“It was Hell.”
“I mean, the painting is of Hell,” said the trucker, looking over at the man. “The right side of Saint Peter depicts Hell and the left side depicts Heaven. You should see Heaven. It’s amazing.”
“I’ll be sure to check it out the next time we stop. That must have cost you a fortune.”
“Actually, I got it all for free. Sort of a fluke, you might say.” The trucker grabbed his cigar, which had already gone out, and placed it precariously between his lips. “The guy who did it for me died before I could pay him.”
“Gee,” said the passenger, squinting his eyes at the trucker. “Well, you don’t need money once you’re gone, I guess. By the way, my name’s Thomas. Say, you got a cigarette on ya?”
“Sorry. I only smoke cigars. You can call me Prophet. That’s my handle when I’m on the airwaves.”
“So, what’s your final stop?” Thomas asked, scratching an itch on the back of his neck.
The doors clicked as Prophet auto-locked them. “New Orleans.” The rig pulled grudgingly out onto I-55 South and began to accelerate.
Thomas didn’t want to stare but he just had to look at the imposing figure behind the wheel. Overalls without an undershirt. Long, scraggly beard. Dishwater blonde hair pulled straight back into a long ponytail and on his upper arm was a tattoo that said “I Love God” with a red heart behind the words.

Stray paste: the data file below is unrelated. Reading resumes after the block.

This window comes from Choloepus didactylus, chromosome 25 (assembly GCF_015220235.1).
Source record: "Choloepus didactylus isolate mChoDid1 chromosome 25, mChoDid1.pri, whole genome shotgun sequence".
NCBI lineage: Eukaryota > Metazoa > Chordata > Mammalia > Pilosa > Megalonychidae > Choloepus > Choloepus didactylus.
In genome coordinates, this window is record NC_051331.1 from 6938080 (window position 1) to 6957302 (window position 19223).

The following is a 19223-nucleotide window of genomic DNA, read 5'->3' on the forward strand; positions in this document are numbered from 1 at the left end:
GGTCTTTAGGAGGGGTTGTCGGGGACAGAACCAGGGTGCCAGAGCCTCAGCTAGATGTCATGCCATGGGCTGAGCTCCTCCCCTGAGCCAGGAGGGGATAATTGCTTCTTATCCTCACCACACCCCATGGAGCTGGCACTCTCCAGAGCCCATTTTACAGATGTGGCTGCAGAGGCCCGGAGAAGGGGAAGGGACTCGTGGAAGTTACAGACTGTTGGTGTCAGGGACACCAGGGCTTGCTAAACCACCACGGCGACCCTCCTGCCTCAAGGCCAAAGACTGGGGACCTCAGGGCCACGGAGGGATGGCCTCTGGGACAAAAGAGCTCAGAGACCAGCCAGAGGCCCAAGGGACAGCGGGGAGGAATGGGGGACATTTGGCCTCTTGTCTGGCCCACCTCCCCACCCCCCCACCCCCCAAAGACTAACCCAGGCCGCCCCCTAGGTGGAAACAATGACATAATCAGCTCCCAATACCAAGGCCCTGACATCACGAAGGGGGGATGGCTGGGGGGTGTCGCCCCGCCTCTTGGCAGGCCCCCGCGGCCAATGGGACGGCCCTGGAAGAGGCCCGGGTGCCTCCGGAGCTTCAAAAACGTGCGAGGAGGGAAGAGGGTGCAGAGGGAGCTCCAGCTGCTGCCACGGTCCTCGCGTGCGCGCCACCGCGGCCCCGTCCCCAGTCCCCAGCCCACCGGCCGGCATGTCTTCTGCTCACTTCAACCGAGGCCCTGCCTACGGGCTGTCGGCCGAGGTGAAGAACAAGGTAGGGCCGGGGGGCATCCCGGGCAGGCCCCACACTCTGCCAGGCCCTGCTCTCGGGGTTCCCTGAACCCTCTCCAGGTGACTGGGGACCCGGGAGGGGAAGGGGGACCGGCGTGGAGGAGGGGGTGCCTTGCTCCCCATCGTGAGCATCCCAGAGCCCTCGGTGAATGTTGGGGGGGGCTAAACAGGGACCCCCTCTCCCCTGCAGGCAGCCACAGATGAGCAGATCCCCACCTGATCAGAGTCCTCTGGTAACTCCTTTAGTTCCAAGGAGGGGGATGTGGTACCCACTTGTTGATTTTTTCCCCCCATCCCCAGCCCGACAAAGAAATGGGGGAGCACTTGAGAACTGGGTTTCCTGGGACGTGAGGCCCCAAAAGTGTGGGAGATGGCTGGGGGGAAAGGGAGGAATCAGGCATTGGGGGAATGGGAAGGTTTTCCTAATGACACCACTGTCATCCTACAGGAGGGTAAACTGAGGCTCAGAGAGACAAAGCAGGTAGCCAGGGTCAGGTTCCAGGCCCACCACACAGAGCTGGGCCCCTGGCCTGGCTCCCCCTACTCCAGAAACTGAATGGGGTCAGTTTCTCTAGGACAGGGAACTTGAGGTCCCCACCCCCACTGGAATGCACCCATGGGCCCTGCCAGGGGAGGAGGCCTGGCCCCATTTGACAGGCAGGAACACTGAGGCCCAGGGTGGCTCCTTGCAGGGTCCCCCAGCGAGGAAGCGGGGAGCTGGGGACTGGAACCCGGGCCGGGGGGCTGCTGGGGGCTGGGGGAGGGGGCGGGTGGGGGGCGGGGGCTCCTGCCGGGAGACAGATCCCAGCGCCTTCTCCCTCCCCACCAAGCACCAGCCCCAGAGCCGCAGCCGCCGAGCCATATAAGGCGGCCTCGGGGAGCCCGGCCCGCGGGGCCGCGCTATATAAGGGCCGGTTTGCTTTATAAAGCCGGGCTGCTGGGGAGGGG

“You like ZZ Top?”
“They’re okay, I guess.”
“They’re my favorite. They rock. This album’s the best. Tres Hombres. It has some bad-ass blues rock on it. The title always reminds me of how three people can be thought of as one. Three members but one band. Sort of like God, the Son and the Holy Ghost.” Thomas looked over at Prophet blankly while Prophet scanned the highway.
With his left hand, Prophet reached up above his window and tugged at something. It made a sound like someone’s hair being pulled out. He removed a metal nightstick he kept secured with Velcro and placed it across his lap. “So...” he began. He dabbed fresh sweat from his forehead with a handkerchief and returned it to his overalls pocket. “How’s your walk with God?”